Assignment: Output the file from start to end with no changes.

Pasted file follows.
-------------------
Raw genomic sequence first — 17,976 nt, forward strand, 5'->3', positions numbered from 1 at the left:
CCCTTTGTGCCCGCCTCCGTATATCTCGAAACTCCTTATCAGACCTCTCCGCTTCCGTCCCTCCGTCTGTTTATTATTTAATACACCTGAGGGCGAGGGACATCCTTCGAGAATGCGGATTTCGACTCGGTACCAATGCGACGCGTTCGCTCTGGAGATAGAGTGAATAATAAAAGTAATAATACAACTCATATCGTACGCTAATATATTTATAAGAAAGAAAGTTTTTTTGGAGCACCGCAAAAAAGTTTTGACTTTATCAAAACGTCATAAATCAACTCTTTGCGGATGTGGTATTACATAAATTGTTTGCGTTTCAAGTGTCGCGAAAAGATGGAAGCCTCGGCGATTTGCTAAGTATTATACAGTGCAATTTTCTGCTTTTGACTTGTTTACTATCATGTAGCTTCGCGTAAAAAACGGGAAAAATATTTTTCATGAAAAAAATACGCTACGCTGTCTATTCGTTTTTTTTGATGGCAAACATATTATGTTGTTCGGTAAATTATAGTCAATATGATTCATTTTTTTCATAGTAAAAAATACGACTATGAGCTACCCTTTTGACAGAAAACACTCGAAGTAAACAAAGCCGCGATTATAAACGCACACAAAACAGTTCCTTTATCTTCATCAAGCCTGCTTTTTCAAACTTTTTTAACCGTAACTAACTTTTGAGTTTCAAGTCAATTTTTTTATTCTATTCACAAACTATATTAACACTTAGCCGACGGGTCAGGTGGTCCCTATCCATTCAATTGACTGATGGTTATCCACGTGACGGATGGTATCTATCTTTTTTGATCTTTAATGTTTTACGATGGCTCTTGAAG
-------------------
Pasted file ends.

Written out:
Raw genomic sequence first — 17,976 nt, forward strand, 5'->3', positions numbered from 1 at the left:
CCCTTTGTGCCCGCCTCCGTATATCTCGAAACTCCTTATCAGACCTCTCCGCTTCCGTCCCTCCGTCTGTTTATTATTTAATACACCTGAGGGCGAGGGACATCCTTCGAGAATGCGGATTTCGACTCGGTACCAATGCGACGCGTTCGCTCTGGAGATAGAGTGAATAATAAAAGTAATAATACAACTCATATCGTACGCTAATATATTTATAAGAAAGAAAGTTTTTTTGGAGCACCGCAAAAAAGTTTTGACTTTATCAAAACGTCATAAATCAACTCTTTGCGGATGTGGTATTACATAAATTGTTTGCGTTTCAAGTGTCGCGAAAAGATGGAAGCCTCGGCGATTTGCTAAGTATTATACAGTGCAATTTTCTGCTTTTGACTTGTTTACTATCATGTAGCTTCGCGTAAAAAACGGGAAAAATATTTTTCATGAAAAAAATACGCTACGCTGTCTATTCGTTTTTTTTGATGGCAAACATATTATGTTGTTCGGTAAATTATAGTCAATATGATTCATTTTTTTCATAGTAAAAAATACGACTATGAGCTACCCTTTTGACAGAAAACACTCGAAGTAAACAAAGCCGCGATTATAAACGCACACAAAACAGTTCCTTTATCTTCATCAAGCCTGCTTTTTCAAACTTTTTTAACCGTAACTAACTTTTGAGTTTCAAGTCAATTTTTTTATTCTATTCACAAACTATATTAACACTTAGCCGACGGGTCAGGTGGTCCCTATCCATTCAATTGACTGATGGTTATCCACGTGACGGATGGTATCTATCTTTTTTGATCTTTAATGTTTTACGATGGCTCTTGAAG